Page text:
The struggle is now over France’s future. The nation has become multicultural — a fact that even its religious representatives seem terrified to acknowledge, much less ask the French state to do so. Marine Le Pen, leader of the extreme right-wing Front National, has transformed her party from a den for Catholic extremists into the defender of republican laicité. The move has poleaxed the mainstream parties and propelled Le Pen’s popularity: Polls reveal that she is now more or less tied with President Nicolas Sarkozy for second place.

Joly might be pleased to know that she is echoing a call made several years ago by the son of Polish Jews who immigrated to France. Jean-Marie Lustiger, who converted to Catholicism and became archbishop of Paris, asked: “Is there a republican religion that prohibits one from being a Catholic, a Protestant, a Jew, a Muslim — even a skeptic? The republican ideal of citizenship does not claim to be a substitute for religion.”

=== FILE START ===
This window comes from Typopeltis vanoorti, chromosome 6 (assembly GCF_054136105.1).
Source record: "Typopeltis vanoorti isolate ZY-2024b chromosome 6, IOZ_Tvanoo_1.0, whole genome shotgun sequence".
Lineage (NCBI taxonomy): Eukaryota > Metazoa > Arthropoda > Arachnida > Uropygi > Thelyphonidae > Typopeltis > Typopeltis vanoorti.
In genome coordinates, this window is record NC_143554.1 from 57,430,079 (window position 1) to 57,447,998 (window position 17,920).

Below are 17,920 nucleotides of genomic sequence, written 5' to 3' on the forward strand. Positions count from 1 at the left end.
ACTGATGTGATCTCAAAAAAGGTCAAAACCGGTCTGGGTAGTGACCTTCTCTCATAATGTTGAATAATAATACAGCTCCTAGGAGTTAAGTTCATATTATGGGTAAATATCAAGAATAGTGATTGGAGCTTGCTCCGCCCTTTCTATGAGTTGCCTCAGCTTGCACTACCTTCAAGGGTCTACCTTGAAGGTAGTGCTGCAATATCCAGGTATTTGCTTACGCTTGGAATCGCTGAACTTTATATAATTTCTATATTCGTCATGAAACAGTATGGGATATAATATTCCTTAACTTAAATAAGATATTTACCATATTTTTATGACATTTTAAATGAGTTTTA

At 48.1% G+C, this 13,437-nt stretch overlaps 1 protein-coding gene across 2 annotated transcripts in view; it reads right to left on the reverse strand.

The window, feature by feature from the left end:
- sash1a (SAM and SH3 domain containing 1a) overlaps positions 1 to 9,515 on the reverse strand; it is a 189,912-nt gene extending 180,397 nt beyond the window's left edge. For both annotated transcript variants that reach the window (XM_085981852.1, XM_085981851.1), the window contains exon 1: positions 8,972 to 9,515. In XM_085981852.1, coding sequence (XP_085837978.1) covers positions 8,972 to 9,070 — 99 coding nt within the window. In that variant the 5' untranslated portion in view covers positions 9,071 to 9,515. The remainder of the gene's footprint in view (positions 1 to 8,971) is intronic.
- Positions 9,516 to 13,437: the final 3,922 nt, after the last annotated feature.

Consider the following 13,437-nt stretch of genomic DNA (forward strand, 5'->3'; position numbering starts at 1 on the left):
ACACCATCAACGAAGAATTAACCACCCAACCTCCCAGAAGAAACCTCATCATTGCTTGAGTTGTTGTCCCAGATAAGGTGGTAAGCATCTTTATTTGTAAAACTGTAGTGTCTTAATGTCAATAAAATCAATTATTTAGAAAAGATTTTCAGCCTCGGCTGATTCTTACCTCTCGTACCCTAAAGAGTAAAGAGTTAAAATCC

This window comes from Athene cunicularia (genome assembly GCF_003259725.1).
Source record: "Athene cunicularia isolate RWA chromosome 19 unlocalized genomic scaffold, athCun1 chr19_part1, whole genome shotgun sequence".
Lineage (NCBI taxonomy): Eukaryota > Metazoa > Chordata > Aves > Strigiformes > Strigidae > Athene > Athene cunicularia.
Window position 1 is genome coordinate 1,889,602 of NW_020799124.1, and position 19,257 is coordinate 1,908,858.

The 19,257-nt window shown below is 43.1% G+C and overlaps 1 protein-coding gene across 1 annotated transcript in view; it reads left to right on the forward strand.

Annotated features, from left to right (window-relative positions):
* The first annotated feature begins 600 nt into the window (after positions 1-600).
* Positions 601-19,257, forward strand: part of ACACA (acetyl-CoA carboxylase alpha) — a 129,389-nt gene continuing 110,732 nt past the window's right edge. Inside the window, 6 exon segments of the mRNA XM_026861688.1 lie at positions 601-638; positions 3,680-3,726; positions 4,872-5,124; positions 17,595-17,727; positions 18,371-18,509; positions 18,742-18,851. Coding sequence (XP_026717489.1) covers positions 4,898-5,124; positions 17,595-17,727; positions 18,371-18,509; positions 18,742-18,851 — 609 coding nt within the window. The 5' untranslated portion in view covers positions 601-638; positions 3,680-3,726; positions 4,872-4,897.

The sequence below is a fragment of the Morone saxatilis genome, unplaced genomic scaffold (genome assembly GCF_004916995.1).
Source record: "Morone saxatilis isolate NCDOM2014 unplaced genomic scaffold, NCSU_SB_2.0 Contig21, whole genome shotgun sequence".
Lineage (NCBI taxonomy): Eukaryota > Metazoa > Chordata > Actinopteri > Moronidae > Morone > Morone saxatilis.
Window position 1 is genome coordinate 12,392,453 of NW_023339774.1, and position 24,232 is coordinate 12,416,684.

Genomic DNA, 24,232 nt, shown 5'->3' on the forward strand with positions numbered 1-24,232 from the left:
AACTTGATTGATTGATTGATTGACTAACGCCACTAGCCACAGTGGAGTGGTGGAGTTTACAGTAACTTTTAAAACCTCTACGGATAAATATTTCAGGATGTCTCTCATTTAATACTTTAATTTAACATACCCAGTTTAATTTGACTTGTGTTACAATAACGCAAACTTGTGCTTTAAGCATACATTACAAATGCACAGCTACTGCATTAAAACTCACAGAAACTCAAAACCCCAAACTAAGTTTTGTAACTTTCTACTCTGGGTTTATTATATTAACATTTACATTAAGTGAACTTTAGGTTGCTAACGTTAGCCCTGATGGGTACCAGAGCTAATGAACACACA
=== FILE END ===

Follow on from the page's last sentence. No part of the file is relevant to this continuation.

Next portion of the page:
By following the lead of such citizens as Lustiger and Joly, perhaps France can regain its triple-A rating as a republic for the 21st century.

Robert Zaretsky is a professor of history at the Honors College at the University of Houston. His most recent book is “Albert Camus: Elements of a Life” (Cornell University Press, 2010).